President Donald Trump said Friday morning that if Vice President Mike Pence runs for president in 2024, he wouldn’t automatically have his endorsement.
The president was asked the hypothetical during a wide-ranging interview on “Fox & Friends.”
“You’re talking about a long time. You can’t put me in that position,” Trump said, adding that Pence would have his “strong consideration.”
Whether Trump wins reelection in 2020, there will be a long list of Republicans vying for the White House four years later. While the sitting vice president is often considered the heir apparent, there are several other big name Republicans who could edge Pence out such as Sen. Marco Rubio of Florida, former U.N. Ambassador Nikki Haley, and Secretary of State Mike Pompeo.
Pence has been extremely loyal to Trump throughout their tenure together, but the vice president may not be considered the strongest choice to motivate the Trump base even after eight years at the president’s side.
Though it probably stings for Pence that Trump wouldn’t automatically endorse him, it’s been nearly 20 years since the sitting vice president, then Al Gore, was the automatic front-runner.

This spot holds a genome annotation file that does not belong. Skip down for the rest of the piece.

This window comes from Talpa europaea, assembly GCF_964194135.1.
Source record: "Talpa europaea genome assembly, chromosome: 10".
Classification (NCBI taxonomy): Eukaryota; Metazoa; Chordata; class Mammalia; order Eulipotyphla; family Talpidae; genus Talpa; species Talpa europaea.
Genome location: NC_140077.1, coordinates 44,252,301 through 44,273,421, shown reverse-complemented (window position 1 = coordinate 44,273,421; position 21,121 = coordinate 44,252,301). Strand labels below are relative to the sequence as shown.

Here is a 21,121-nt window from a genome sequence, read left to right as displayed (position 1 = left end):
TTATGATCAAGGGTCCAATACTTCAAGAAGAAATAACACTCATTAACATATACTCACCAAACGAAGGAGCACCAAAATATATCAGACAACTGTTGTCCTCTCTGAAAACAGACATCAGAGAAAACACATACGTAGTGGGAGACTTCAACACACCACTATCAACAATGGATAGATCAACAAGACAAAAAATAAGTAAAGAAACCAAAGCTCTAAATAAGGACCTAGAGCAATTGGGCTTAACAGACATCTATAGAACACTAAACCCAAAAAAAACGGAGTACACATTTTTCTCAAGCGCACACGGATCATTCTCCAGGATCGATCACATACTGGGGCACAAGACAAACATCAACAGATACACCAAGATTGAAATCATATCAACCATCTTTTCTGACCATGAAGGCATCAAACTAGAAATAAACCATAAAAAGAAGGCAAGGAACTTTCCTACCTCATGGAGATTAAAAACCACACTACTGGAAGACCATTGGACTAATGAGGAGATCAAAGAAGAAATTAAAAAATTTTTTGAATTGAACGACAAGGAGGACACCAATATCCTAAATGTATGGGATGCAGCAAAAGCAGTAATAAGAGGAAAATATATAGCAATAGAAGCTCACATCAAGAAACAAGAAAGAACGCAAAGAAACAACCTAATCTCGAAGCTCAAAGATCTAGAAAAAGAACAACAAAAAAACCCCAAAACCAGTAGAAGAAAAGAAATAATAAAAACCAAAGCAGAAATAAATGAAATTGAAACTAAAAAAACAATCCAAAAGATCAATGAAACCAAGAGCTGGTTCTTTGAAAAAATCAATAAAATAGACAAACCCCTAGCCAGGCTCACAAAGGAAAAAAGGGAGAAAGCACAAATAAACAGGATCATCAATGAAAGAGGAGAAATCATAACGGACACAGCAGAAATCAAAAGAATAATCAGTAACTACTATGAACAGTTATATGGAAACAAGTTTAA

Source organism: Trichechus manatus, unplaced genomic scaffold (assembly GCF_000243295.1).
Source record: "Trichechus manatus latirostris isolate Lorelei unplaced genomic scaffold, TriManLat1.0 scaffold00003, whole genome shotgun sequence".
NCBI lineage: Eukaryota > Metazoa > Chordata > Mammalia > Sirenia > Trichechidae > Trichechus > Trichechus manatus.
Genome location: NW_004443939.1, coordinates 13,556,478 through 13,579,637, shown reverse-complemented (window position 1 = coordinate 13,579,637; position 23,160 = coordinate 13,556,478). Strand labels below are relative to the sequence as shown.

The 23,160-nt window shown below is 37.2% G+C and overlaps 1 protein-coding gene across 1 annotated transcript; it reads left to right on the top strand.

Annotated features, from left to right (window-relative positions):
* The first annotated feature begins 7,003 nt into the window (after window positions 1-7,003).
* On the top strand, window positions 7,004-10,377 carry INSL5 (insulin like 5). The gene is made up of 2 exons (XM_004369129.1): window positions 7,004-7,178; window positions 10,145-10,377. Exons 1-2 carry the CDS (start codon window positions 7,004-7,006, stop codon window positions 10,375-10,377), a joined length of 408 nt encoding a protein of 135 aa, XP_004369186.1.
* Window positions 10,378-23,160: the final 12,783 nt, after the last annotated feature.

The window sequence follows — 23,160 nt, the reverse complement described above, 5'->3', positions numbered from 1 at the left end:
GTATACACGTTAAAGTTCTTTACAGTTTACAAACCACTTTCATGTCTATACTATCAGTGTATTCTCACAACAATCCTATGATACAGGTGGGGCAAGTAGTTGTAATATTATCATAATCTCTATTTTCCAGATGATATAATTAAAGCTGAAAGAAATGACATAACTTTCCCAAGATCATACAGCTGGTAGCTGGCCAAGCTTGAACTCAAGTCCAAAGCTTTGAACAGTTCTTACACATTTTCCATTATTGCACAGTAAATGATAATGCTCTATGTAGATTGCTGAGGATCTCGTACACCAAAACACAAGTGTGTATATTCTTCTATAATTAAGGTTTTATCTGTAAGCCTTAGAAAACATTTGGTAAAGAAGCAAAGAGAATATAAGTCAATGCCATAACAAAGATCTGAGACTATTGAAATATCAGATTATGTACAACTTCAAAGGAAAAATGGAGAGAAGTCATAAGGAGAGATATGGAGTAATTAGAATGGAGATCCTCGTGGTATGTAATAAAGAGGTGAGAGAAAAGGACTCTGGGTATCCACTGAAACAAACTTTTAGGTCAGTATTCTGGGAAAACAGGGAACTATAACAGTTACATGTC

Then, after eight years as George W. Bush’s vice president, Richard B. Cheney, did not seek the nomination. After eight years of Barack Obama’s presidency, it was Hillary Clinton and not Joe Biden who was expected to take over.
When Biden was still considering running in 2016, Obama was asked in early 2015 who he’d choose between his vice president and Clinton.
“I love ’em both. Good try,” he said.
Now, even with Biden leading a very crowded pack of Democrats vying to take on Trump in 2020, Obama has not given anyone his support.
But Biden is using his time at Obama’s side both in policy and as friends as a campaign advantage.
Even if Pence doesn’t win Trump’s endorsement in 2024, he’d surely do the same.
(c) 2019, The Washington Post · Colby Itkowitz